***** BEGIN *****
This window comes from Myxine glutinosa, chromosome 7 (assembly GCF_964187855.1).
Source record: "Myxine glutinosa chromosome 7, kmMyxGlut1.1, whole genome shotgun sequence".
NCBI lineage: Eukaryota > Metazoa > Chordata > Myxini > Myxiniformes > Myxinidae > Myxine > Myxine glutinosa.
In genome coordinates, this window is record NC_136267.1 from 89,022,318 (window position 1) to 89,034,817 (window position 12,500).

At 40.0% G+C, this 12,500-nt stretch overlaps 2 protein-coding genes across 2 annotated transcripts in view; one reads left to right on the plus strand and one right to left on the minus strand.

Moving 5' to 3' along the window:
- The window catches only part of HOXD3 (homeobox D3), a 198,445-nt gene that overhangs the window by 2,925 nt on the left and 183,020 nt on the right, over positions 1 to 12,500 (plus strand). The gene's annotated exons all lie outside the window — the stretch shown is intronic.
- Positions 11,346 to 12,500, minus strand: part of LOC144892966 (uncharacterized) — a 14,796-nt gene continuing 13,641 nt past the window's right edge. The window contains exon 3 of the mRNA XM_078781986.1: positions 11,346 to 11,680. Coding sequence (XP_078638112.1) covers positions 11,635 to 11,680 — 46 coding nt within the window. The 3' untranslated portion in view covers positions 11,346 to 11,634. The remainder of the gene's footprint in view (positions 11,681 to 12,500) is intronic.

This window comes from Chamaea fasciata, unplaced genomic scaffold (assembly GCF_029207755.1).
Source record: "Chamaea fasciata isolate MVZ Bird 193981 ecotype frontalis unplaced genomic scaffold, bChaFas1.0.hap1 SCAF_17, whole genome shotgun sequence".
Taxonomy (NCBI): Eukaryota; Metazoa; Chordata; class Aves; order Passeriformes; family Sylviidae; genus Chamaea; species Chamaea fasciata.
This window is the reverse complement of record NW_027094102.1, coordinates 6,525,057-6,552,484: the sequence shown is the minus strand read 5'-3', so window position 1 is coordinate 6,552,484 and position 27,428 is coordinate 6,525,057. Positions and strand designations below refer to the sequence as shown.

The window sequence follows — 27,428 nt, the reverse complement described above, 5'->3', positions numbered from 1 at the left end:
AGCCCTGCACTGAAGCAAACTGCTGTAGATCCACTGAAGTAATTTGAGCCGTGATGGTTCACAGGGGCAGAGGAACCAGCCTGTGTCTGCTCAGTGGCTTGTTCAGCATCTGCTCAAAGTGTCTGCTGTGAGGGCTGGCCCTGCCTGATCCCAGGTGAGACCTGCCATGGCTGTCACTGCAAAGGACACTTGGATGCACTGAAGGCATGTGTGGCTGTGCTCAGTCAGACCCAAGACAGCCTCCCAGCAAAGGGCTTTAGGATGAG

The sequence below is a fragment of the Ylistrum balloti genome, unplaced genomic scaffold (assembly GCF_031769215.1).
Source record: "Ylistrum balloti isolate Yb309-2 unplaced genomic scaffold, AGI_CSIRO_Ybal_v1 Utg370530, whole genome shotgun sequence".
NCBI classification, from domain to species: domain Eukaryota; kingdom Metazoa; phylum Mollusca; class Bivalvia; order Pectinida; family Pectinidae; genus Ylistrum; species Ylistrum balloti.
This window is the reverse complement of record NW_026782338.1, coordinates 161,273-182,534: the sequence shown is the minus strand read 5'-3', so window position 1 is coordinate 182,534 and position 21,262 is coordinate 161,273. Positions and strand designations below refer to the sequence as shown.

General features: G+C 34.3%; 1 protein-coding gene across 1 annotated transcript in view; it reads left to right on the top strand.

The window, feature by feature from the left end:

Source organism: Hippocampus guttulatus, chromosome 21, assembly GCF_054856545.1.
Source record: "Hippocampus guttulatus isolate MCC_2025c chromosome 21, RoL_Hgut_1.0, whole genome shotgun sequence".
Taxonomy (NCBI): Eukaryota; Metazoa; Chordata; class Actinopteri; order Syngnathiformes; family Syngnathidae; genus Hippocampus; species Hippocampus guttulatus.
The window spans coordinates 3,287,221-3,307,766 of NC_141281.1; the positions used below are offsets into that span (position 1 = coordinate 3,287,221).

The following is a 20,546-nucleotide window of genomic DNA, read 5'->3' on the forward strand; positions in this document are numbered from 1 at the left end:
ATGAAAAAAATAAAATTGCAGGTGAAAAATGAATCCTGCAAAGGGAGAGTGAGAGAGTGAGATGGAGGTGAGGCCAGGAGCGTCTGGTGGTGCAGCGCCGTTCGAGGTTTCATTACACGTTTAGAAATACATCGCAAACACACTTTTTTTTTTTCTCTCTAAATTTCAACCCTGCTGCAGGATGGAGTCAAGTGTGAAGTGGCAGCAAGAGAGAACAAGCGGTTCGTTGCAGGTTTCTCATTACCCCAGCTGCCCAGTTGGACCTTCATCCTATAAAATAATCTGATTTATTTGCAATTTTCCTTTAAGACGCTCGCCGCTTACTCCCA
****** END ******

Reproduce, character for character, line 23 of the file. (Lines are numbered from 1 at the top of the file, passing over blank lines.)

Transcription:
Taxonomy (NCBI): Eukaryota; Metazoa; Chordata; class Actinopteri; order Syngnathiformes; family Syngnathidae; genus Hippocampus; species Hippocampus guttulatus.